Son of the Mask

( 3 )


The strange mask that gave Jim Carrey remarkable powers in the 1994 hit The Mask makes a mess of a seemingly ordinary family in this special effects-laden comic fantasy. Tim Avery Jamie Kennedy is a cartoonist living quietly in suburbia with his wife Tonya Traylor Howard, their baby son Alvey Ryan Falconer, and dog Otis; however, their lives are turned upside down when Otis discovers a strange green mask which channels the spirit of Loki Alan Cumming, the Norse god of mischief. Both Otis and Alvey get their hands...
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DVD (Wide Screen / Subtitled)
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The strange mask that gave Jim Carrey remarkable powers in the 1994 hit The Mask makes a mess of a seemingly ordinary family in this special effects-laden comic fantasy. Tim Avery Jamie Kennedy is a cartoonist living quietly in suburbia with his wife Tonya Traylor Howard, their baby son Alvey Ryan Falconer, and dog Otis; however, their lives are turned upside down when Otis discovers a strange green mask which channels the spirit of Loki Alan Cumming, the Norse god of mischief. Both Otis and Alvey get their hands or paws on the mask, and soon both are shape shifting and making all manner of trouble while having a great time doing it. Unfortunately, this isn't the end of Tim and Tonya's troubles -- it seems the supreme Norse god Odin Bob Hoskins has given Loki the assignment of recovering the mask, and Loki will do whatever he must to get the mask back from Alvey and Otis.
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Special Features

Closed Caption; Deleted scenes; Storyboard and art galleries; Commentary with Jamie Kennedy, director Larry Guterman and writer Lance Khazei; "Chow Bella-Hollywood's Pampered Pooches"; "Creating Son of the Mask: Digital diapers and Dog Bytes"; "Paw prints and baby steps: On the set of Son of the Mask"
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Editorial Reviews

All Movie Guide
There was a reason The Mask went 11 years without a sequel. It's one of Jim Carrey's lesser efforts, more fondly remembered for introducing Cameron Diaz than for Carrey's zany acrobatics. The zany acrobatics are what remain in Son of the Mask, and they're divided between a dog, a baby, a Carrey stand-in (Jamie Kennedy), and Alan Cumming, in the welcome if not unfamiliar role of a mischievous villain. It would be easy to write this movie off as something that should have gone straight to video, but that would ignore how much genuine creative effort they pumped into it. The obvious place to start is the funhouse look of the film, a memorable collaboration of seasoned art directors (Michelle McGahey worked on The Matrix), production designers, and CG artists, which often recalls a Spy Kids movie. Even more captivating is the camerawork, virtual or otherwise; cinematographer Greg Gardiner and his CG backers have put their camera on a veritable roller-coaster track, charting the sibling-rivalry skirmishes between the baby and the dog with tracking and dolly shots that should only be possible in Bugs Bunny cartoons. When the dog and Cumming's Loki compete in an elastic game of Twister -- left ear red, right pinky blue -- it's the winning realization of a concept that even the original never fully nailed. Kennedy and Traylor Howard are certainly only a poor man's version of Carrey and Diaz, but they bring the right cuteness and gusto to blend into this manic world. Son of the Mask can't shake its hammy silliness and almost total lack of relevance, but it's enjoyable enough to make a viewer glad some New Line bigwig was desperate enough to greenlight it.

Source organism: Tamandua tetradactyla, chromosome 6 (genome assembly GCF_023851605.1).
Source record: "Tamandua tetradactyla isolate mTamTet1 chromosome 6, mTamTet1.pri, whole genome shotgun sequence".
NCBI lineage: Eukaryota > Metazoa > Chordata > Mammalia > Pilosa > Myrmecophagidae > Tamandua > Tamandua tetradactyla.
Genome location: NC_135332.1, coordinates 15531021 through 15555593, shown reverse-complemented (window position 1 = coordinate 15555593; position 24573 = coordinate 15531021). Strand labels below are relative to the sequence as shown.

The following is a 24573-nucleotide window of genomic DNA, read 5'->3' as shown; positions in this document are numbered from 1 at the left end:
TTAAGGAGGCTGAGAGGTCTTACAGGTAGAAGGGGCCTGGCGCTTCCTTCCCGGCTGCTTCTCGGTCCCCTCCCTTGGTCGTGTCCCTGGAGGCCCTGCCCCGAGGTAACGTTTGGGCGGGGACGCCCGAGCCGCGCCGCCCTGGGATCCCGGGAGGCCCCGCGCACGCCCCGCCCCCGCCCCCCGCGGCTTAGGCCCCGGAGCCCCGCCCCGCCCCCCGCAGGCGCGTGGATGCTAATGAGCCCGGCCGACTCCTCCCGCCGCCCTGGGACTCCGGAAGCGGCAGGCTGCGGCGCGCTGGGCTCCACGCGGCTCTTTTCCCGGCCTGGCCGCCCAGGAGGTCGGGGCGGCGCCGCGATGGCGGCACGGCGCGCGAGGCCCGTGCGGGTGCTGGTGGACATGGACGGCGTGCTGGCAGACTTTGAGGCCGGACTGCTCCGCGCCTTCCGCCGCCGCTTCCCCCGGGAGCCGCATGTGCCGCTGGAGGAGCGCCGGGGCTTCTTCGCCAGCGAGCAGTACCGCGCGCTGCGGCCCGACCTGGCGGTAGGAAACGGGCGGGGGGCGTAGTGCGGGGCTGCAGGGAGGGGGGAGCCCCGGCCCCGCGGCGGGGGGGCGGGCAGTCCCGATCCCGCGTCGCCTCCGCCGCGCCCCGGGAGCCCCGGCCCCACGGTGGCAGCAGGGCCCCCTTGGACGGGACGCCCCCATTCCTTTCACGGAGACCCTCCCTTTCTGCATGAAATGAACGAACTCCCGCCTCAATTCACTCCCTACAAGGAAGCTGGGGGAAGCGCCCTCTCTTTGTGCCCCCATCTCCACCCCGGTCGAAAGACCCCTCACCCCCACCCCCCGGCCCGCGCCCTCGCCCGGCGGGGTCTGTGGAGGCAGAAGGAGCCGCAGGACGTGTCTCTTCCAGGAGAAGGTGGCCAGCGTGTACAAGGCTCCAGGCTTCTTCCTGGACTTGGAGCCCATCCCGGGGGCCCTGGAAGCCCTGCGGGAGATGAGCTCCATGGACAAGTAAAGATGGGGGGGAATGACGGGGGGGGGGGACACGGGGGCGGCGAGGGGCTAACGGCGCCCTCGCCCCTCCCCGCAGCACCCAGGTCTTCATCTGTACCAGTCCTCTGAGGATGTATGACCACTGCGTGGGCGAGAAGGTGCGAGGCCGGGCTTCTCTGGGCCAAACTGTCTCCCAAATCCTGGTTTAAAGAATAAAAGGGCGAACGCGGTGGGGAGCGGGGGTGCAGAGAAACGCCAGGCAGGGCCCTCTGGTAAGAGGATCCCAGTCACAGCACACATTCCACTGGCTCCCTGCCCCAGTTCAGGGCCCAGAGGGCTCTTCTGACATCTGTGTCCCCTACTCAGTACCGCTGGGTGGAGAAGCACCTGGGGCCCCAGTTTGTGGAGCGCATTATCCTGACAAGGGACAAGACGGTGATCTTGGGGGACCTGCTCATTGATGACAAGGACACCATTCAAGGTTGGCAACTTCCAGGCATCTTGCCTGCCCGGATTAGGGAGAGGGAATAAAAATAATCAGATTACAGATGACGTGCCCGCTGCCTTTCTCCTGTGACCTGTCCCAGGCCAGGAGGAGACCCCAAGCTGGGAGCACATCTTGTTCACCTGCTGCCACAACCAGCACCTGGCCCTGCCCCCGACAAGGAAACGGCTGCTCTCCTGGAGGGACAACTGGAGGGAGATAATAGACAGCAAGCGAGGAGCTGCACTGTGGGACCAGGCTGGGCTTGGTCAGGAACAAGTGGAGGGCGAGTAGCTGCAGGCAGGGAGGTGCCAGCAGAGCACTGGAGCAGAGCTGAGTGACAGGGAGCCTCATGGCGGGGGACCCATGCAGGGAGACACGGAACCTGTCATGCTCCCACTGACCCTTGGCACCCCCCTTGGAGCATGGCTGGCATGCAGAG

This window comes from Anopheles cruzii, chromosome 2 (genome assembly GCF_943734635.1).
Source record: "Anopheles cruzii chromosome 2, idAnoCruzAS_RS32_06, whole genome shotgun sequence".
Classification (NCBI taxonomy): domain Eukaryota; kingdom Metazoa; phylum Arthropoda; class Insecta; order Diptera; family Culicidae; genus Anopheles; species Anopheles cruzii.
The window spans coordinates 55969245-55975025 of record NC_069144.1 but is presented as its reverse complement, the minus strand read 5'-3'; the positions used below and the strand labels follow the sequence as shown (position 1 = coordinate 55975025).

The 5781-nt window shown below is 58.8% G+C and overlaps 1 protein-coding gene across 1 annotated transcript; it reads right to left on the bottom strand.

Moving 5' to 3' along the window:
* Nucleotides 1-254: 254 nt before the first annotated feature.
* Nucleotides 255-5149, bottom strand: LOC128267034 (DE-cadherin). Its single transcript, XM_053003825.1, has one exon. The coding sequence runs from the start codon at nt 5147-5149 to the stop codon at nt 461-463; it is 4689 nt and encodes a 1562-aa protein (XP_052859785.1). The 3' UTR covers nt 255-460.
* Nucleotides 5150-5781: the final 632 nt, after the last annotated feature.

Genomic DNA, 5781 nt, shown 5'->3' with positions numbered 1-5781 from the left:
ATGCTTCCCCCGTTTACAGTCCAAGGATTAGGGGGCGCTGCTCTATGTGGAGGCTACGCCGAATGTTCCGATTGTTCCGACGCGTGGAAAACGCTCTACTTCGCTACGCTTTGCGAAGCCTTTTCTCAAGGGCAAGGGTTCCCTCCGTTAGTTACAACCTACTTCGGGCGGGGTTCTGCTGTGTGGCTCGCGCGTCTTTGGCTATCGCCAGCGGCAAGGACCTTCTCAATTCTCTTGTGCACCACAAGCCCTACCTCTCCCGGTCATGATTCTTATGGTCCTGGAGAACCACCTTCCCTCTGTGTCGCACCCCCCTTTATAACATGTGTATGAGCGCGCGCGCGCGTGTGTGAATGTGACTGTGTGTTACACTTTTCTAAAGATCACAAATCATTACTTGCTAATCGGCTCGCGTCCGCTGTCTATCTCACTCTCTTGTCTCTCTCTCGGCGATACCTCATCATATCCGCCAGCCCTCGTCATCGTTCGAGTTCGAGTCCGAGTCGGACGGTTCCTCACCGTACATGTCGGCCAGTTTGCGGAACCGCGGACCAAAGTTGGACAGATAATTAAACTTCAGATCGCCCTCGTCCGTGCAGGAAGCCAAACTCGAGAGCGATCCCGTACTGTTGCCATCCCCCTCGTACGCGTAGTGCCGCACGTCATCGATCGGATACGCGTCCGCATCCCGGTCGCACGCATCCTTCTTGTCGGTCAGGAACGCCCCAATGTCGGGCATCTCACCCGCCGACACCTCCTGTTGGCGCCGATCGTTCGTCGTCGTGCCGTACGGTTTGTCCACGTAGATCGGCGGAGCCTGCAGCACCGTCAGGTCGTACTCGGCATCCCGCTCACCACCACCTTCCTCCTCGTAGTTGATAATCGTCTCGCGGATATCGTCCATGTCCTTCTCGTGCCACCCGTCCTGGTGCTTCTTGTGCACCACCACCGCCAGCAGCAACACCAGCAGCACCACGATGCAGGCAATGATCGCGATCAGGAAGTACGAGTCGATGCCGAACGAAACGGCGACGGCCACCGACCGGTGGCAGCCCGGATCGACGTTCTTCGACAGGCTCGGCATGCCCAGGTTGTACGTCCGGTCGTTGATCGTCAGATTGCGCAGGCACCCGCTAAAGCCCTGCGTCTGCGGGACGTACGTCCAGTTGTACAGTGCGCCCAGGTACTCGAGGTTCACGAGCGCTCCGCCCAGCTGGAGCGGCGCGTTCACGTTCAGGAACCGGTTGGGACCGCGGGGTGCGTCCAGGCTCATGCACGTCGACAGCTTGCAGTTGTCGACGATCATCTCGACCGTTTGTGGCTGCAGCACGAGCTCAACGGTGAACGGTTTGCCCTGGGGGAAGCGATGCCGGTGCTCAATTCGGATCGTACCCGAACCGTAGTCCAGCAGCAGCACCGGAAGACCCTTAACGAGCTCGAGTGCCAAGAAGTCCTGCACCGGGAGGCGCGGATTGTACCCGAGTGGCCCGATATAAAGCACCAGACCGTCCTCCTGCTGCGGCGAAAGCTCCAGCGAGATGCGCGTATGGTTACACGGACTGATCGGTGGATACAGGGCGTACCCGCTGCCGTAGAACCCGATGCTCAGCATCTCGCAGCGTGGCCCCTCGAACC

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Product Details

  • Release Date: 5/17/2005
  • UPC: 794043810527
  • Original Release: 2005
  • Rating:

  • Source: New Line Home Video
  • Region Code: 1
  • Presentation: Wide Screen / Subtitled
  • Sound: Dolby AC-3 Surround Sound
  • Time: 1:26:00
  • Format: DVD
  • Sales rank: 33,437

Cast & Crew

Performance Credits
Jamie Kennedy Tim Avery
Alan Cumming Loki
Liam Falconer Alvey
Ryan Falconer Alvey
Traylor Howard Tonya
Kal Penn Jorge
Bob Hoskins Odin
Andy Bear Otis
Ben Stein Dr. Arthur Neuman
Steven Wright Daniel Moss
Technical Credits
Lawrence Guterman Director
Kent Alterman Executive Producer
Beau Marks Executive Producer
Malcolm Campbell Editor
Brian Cox Special Effects Supervisor
Danetracks, Inc. Sound/Sound Designer
Leslie Dilley Production Designer
Randy Edelman Score Composer
Toby Emmerich Executive Producer
Greg Gardiner Cinematographer
Sean Gorman Associate Producer
Erica Huggins Producer
Stephen Jones Co-producer
Lance Khazei Screenwriter
Christine King Casting
Scott Kroopf Producer
Roger Mussenden Casting